For all these leaders who have failed, there are thousands of others who remain faithful, godly examples. What is the difference? What keeps some from falling? While I won’t pretend to have all the answers, it is clear to me that those who have regular and real accountability in their lives are far more likely to remain firmly in the path of Christian sanctification than those who do not.

In the case of the recent Ravi Zacharias discoveries, not only was their deception at the root of the sin, but there was also a toxic culture that lacked accountability. If people are too afraid to call a leader out for disconcerting, inconsistent, or even deceptive behavior, then there is not a culture of accountability.

In a recent conversation, a friend observed, “When all you have around you are sycophants, there is no one to keep you accountable.” But we are accountable, and we should pursue accountability in our lives.

We are accountable to the Lord. God sees all things. Paul affirmed to the church at Corinth, “It is the Lord who judges me” (1 Corinthians 4:4). We might hide things from family and friends, from acquaintances and co-workers, or even from church members and accountability partners. But we can never hide things from God. We must take heed. God sees. This very fact should drive us to examination, confession, repentance, and behavior that pursues accountability.

We are accountable within our churches. Whether you like it or not, the spiritual growth of those around you in church is partially dependent on your spiritual walk. Sunday school classes, discipleship groups, and accountability relationships are important ways that the body of Christ can function for the spiritual accountability of believers. Knowing that others are struggling with temptations and challenges is motivation to keep our lives close and clean. Discipleship groups and accountability partners have provided enormous benefit to my spiritual growth. We need others to ask us hard questions, challenge our faith, and encourage us to be holy in our conduct.

We are accountable in our homes. The spiritual health of your home is in part dependent on your holiness as a spouse and parent. A number of years ago, my wife and I had a very difficult conversation that resulted in confession of sinful behaviors, forgiveness, and reconciliation. It was difficult for me to be confronted, but I would not trade that conversation for anything today. While my wife is not my accountability partner, we don’t hide anything from each other. She has access to all my devices. I have access to hers. We monitor our children’s screen and media access as well. Believers, we need to take seriously our responsibility to encourage holy conduct in our homes.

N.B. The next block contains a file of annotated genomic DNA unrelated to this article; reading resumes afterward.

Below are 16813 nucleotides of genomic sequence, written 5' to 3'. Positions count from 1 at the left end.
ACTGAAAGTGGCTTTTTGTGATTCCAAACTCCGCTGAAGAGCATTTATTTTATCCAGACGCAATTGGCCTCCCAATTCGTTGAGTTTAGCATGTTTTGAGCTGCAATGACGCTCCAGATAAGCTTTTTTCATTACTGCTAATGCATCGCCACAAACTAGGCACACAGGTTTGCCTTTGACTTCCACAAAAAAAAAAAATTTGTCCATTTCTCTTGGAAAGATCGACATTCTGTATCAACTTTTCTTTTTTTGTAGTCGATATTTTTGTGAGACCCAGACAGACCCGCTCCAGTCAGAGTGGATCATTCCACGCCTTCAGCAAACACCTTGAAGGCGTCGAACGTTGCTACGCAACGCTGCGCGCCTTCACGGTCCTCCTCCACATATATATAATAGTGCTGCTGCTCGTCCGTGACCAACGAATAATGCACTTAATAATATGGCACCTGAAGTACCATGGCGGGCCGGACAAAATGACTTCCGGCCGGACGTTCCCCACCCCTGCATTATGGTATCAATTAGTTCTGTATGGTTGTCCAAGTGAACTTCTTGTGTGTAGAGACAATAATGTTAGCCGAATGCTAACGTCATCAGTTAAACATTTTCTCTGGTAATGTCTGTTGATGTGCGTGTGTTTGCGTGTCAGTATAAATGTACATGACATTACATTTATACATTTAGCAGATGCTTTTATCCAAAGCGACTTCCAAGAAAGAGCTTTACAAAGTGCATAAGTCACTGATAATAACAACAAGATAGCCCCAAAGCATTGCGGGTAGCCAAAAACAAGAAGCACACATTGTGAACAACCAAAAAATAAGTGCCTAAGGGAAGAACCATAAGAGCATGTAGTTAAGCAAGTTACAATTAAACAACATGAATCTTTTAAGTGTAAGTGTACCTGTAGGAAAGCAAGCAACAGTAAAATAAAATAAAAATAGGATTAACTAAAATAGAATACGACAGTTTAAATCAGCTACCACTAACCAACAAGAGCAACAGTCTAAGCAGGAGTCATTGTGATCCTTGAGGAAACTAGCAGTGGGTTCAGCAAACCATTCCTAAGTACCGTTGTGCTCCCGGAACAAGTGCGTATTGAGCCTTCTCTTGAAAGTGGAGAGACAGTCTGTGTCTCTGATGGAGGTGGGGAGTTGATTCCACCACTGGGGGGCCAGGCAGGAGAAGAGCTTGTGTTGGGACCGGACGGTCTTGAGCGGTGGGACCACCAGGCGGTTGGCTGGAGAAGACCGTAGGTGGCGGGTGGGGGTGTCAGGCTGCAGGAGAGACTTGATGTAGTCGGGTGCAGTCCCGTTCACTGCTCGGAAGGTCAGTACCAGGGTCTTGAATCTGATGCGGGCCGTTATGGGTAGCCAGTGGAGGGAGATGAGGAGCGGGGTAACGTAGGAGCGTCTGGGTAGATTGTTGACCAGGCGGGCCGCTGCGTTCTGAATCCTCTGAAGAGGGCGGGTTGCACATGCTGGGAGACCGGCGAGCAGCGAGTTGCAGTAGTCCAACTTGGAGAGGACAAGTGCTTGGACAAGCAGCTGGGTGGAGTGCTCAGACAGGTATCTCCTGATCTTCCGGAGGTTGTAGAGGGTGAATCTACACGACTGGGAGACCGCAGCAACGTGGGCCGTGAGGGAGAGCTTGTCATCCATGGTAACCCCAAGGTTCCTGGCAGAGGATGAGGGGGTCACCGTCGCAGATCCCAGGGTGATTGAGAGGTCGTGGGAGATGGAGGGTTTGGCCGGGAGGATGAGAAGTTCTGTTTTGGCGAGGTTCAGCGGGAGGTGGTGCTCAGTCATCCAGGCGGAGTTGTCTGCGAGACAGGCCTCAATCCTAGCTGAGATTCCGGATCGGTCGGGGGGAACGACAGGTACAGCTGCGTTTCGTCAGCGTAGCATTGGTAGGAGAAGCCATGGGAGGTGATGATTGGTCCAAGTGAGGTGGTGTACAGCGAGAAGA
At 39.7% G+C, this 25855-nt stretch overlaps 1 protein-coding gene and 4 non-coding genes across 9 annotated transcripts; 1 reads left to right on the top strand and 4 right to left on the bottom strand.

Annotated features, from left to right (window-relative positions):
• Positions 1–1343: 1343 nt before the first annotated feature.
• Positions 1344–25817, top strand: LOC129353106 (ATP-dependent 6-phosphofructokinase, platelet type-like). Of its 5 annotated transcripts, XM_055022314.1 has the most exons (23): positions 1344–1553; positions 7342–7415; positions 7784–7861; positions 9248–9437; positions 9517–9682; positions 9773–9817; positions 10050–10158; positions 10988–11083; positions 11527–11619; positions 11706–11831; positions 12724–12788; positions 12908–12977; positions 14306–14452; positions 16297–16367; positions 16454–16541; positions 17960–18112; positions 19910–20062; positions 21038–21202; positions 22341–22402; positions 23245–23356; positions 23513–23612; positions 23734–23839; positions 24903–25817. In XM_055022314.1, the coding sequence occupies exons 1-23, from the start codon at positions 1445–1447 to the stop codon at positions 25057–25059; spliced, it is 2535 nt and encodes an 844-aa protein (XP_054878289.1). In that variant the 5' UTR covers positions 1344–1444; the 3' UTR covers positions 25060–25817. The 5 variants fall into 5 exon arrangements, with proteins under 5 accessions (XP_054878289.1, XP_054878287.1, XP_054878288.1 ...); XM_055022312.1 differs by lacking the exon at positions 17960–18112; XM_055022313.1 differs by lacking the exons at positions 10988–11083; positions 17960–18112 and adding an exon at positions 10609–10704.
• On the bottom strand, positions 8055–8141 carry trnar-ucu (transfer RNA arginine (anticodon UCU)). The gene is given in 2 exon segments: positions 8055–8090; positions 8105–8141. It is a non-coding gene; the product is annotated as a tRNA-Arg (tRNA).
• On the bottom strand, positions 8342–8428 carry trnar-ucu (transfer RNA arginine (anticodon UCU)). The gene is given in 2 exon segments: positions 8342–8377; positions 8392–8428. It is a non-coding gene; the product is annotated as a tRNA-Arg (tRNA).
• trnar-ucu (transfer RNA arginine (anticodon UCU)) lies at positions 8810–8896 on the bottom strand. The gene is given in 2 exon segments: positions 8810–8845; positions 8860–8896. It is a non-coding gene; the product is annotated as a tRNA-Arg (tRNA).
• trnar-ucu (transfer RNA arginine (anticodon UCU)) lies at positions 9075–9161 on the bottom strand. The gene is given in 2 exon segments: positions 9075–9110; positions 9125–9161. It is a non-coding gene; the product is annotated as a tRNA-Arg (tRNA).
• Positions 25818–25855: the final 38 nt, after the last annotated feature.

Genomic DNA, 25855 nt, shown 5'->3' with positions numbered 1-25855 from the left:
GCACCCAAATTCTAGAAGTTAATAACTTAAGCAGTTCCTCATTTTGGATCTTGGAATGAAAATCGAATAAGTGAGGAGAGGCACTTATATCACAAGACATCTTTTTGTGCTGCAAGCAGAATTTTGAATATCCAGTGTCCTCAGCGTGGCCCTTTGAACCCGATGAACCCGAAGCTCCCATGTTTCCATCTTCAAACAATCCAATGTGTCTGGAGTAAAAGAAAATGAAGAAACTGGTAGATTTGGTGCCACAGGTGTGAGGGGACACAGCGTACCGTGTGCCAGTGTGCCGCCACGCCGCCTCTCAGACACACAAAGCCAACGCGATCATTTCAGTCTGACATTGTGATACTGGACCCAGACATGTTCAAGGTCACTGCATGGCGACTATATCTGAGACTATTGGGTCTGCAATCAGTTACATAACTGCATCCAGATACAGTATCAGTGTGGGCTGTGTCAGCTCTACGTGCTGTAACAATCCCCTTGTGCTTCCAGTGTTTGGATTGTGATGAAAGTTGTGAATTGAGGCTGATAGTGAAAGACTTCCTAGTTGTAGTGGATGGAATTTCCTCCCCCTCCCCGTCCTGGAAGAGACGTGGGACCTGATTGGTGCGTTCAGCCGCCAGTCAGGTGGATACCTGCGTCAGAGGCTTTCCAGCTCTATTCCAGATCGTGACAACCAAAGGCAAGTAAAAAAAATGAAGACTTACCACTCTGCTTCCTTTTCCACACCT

Here are several specific action points related to accountability that you could pursue today. If you need help with these action points, let me know. Or if you are a part of another church, reach out to your pastor. You can message me in the comments section below or on the social media platform that I post on. Or you can find my email on the About page of this website.

  • Confess and repent to God and to any person you’ve sinned against. God already knows your hidden sins (Psalm 19:13; 51). Confess hidden sins to your spouse, family, or fellow church members. Remember, God already knows and offers cleansing through Christ (1John 1:9). You should not feel any more shame or embarrassment at another finding out your sin than God knowing your sin. You cannot carry the weight of sin. And you cannot imagine the freedom that awaits a repentant heart.
  • Participate in a group. Spiritual accountability begins by growing in your faith with other believers. Participating in Sunday school and discipleship groups offers encouragement and the beginning steps of accountability. We need each other. In order to grow, we need to be anchored in the church. If you don’t have a discipleship group, start one. Other than my own personal devotional time, no other discipline has benefited my spiritual growth like my discipleship groups.
  • Find an accountability partner or partners. My accountability partner and I talk regularly. We pray for each other, confess to each other, challenge each other, and correct each other. I am deeply indebted to him for helping me work through several struggles and sins over the years. It would help to ask one another specific questions. Here’s an article by Ed Stetzer that suggests some classic and helpful accountability questions for groups and partners.

Reach out if you’d like to know how to begin a discipleship group or find an accountability partner.

Accountability can and does protect ministers and Christians from spiritual disaster. A number of years ago, one member of my accountability group began behaviors detrimental to his marriage and ministry. Another member of the group and I confronted him. This confrontation coupled with the subsequent confrontation with his wife saved his marriage and ministry. I wonder how many Christian leaders’ marriages and ministries could be rescued if there was someone to speak honestly into their lives.

In a conversation on this subject, my accountability partner observed, “Pastors who have led through this pandemic will need accountability. They’ve made more decisions and garnered more power than ever before.” I believe he’s right. But not just about pastors.

Here’s the bottom line. You need someone you can trust to look you in the eye and be able to call you out on a sin or behavior. If you don’t have that person, you need one.

I’ve tried to make this post practical and helpful. But if you are not sure where to go from here, let me know. Share in the comment section that you’d like some further conversation on this subject. Or you can encourage someone else by sharing your story of how accountability helped deepen your faith or restore relationships.

Photo by Matheus Ferrero on Unsplash